The glass sector, meanwhile, puts it hopes on the PV industry, a fact quite obvious when looking around the trade fair halls. Thus, Lisec, a machine-building company from Austria, presented its plate glass finishing unit. This machine tempers glass panes for PV units just two millimetres thick. Traditional glass tempering units can only temper glass between a maximum of three and four millimetres. Otherwise, there is a breakage risk. Alexander Kronsteiner, a member of Lisec’s sales staff said that this new unit enabled the PV sector to save considerably on materials costs. The Lisec works benefits from its know-how for making especially robust multi-crystalline double-glass solar modules. Instead of plastics, used by other makers for backsheets, Lisec switched to employing their own two-millimetre glass. Adds Mr.Kronsteiner: “This makes our panels almost indestructible“.
Listening intensively: At the “Solar meets Glass“ conference held at solarpeq, solar system manufacturers and the glass sector agreed on closer cooperation. The conference was attended by almost 200 participants. (Photo: Messe Düsseldorf)
But solar system producers also came with innovations of their own, presented by suppliers, offering their goods at solarpeq next to specialised glass manufacturers. Thus Grenzebach, a Bavarian company specializing in the automation of thin-film module production, came to Düsseldorf with not one but several innovations. A new handling device shown by the company can carry glass panes without touching them, using gas for support. This new device prevents panes from getting dirty or receiving scratches during transportation. Grenzebach’s novel shuttle system allows for rapid transportation of glass from one place to another and also speeds up manufacture. Over and above, Grenzebach also introduced a unit for ultrasonic welding of connector boxes, developed jointly with Kumatec. Until now these boxes containing the electrical connections of a PV module, were soldered into place. Ultrasonic welding, for a change, does not require any additional material and modules will not be subject to any mechanical stress. Mr.Thomas Geiger, Sales Manager of the company, said: “We want to be the No. 1 supplier of general automated devices for thin-film manufacturing lines. This is the objective we work for so hard”. This explains why Grenzebach offered such a powerful performance at solarpeq.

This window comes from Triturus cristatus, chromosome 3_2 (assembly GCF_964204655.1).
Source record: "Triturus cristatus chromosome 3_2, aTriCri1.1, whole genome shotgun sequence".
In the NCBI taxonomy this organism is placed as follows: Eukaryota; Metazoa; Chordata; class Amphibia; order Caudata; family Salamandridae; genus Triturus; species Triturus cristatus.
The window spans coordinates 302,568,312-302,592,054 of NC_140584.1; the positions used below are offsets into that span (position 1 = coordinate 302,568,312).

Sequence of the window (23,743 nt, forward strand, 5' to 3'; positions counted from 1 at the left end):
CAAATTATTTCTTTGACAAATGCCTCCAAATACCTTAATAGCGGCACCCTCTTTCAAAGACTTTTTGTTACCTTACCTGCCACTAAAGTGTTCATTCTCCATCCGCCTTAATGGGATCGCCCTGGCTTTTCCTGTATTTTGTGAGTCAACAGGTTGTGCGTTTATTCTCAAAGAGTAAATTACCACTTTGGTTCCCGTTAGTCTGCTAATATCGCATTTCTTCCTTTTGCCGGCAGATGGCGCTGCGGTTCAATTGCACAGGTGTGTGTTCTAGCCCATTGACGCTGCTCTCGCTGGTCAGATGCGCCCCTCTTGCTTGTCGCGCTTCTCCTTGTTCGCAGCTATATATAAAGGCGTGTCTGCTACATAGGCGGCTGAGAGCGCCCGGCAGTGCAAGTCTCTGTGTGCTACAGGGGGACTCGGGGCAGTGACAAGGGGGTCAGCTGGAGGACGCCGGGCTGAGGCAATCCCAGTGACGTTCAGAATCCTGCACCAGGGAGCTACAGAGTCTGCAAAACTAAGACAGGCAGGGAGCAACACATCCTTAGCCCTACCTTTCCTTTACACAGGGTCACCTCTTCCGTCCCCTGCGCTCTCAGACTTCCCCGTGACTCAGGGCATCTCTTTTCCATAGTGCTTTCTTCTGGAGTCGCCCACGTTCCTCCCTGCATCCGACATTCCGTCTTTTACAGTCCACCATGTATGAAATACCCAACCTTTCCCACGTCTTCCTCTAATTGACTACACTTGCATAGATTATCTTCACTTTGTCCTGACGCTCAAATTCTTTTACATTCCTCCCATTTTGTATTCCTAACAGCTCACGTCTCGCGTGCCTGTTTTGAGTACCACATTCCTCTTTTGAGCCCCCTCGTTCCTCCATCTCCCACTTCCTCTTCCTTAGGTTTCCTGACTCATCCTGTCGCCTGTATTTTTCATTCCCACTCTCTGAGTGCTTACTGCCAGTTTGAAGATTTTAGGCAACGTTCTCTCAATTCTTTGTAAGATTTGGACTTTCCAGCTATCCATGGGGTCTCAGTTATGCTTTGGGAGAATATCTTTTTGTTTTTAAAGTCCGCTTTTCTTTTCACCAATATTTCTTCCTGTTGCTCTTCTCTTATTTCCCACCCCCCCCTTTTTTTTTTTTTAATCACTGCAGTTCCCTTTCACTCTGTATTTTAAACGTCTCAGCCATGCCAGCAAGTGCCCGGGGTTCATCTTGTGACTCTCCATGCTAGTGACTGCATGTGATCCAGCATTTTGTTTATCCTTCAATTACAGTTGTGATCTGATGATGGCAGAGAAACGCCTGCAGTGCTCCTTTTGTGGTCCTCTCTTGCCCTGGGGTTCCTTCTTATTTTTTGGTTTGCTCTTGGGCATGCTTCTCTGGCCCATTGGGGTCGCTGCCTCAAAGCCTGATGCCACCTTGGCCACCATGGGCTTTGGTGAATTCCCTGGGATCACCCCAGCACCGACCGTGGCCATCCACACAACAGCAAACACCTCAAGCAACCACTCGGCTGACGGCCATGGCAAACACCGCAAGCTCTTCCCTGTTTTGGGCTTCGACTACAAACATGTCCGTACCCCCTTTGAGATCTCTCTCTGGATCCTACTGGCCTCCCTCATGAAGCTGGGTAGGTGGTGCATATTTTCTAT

Another company with great innovations at solarpeq was GP Solar, an affiliate of Centrotherm, a supplier of turn-key units. They also presented their latest technological achievement at the Düsseldorf trade fair. Theirs is an inspection system for thin-film modules. As Mr.Thomas Stenzel, Sales Manager of GP Solar explained, high- performance processors provide for very high resolution and complete image data. But there is an important extra: This GP unit does not only provide complete images but it also analyses them. Thus, it counts dirt particles on a module and users receive a complete analysis. Adds Mr.Stenzel: “This means, our unit contributes to process optimization”.
Press contact solarpeq 2010
Mr. Sebastian Pfluegge/Ms. Brigitte Kueppers
Phone:+49 (0)211/4560-464 or -929
Fax: +49(0)211/4560-87 464
E-Mail: PflueggeS@messe-duesseldorf.de or
Last review: November, 2010